The right to bare arms: Students launch 'crop top protest' against dress code
14-year-old Sophie Harris says she was told to change because her outfit was “distracting” to male classmates
Fourteen-year-old Sophie Harris and her classmates showed up to class at Trafalgar Middle School in Nelson Tuesday morning wearing midriff-baring tops and shorts to draw attention to what they say is a discriminatory dress code.
Harris was disciplined Monday for violating the school's dress code with her denim shorts and form-fitting tank top. She said she was told that her choice of clothes could be distracting for the boys at her school.
"I didn't appreciate being told by a male authority figure that my outfit was distracting to boys because, frankly, that is the boys' problem and not mine," Harris told CBC's Daybreak South host Chris Walker.
Harris said she chose her outfit with the 30 C weather in mind and checked the length of her shorts before leaving home. Within minutes of arriving at school, Harris was called into the vice principal's office and told to change.
"He told me, and this is a direct quote, 'We have 11 and 12-year-old boys here and we can't have you dressed like that,'" Harris said.
Unequal enforcement of the dress code
Harris was adamant her outfit did not break school rules and believes the enforcement of the dress code is unfair.
"Girls at our school are dress coded for the smallest of offences such as showing a bra strap or your shoulder," Harris said. "The guys play a game at lunch to see how low they can wear their pants without them falling off yet they never get coded."
Kootenay Lake School District Superintendent Jeff Jones said Harris' clothes might not have been the problem. He wasn't there when Harris was disciplined but talked to the vice principal about the incident.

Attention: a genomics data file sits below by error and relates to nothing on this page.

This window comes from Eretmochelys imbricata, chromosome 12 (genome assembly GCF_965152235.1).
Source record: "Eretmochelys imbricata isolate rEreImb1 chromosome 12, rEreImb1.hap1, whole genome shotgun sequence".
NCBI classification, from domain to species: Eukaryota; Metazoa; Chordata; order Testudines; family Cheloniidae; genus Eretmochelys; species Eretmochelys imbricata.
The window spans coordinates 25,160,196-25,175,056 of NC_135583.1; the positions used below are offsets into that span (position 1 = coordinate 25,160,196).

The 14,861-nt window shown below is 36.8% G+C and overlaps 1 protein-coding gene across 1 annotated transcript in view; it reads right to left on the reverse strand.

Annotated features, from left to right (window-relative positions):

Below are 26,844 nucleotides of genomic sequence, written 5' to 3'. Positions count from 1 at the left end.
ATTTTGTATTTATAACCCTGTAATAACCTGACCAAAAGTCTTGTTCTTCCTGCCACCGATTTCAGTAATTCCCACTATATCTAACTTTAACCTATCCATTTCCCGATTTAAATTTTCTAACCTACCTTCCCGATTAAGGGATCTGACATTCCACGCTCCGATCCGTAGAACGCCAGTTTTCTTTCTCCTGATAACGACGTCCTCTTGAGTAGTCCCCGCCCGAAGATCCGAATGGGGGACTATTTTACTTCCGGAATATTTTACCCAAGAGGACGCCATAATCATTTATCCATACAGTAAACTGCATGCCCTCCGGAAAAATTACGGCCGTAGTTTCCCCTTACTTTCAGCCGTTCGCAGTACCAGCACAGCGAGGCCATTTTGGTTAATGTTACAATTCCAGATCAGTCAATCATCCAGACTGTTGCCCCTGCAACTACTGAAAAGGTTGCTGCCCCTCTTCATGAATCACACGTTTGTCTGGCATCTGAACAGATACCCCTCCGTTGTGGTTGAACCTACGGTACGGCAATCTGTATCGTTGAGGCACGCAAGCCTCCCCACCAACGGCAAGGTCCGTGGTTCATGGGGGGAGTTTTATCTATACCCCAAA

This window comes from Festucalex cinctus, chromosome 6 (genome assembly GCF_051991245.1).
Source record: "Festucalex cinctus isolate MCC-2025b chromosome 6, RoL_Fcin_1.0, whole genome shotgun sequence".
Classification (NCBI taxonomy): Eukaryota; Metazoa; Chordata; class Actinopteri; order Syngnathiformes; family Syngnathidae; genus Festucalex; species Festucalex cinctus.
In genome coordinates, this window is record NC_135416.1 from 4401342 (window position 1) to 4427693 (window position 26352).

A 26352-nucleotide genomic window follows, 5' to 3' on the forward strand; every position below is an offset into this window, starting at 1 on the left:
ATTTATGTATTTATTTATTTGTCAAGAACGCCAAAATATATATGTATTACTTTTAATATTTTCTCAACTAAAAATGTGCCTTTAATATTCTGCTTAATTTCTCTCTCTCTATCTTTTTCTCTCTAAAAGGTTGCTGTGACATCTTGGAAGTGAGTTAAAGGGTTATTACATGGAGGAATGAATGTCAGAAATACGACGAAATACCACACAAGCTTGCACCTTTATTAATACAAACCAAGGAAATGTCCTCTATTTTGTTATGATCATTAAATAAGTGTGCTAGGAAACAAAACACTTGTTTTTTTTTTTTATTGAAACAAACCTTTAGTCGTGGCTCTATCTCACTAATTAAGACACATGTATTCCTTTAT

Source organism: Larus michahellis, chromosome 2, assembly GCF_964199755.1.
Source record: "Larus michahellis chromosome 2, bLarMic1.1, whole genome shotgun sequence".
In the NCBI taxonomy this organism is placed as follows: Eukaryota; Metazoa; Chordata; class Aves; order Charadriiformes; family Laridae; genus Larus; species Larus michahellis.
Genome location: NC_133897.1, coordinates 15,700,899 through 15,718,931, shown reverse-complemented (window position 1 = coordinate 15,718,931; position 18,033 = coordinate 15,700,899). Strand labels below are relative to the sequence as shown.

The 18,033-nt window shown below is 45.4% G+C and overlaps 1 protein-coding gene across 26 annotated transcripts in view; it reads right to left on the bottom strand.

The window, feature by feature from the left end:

"I think that it wasn't the clothing that was deemed inappropriate, it was how the clothing was on the student," he said.
Harris denied she was wearing her shirt tied up above her bellybutton and posted a photo of the outfit on Instagram, where it sparked a social media firestorm.
Peaceful protest leads to change
The student protesters at Trafalgar Middle School say they aren't trying to eliminate the dress code, they just want it to be equally enforced between male and female students.
"We accept management has the right to manage and abide by school rules but only if the rules are equal," said Sabine Edney, one of Harris' crop top-wearing classmates.
The school principal's Carol-Ann Leidloff said the peaceful crop top protest was a good exercise in democracy.
"I think the students here have taken a stand to make sure their voices are heard," Leidloff said. "They've done it peacefully, they've done it respectfully so we will move forward with them."
Leidloff said she will sit down with the protesting students this week and review the dress code.
To listen to the interview with Sophie Harris, click on the audio link below.
With files from Daybreak South and Bob Keating.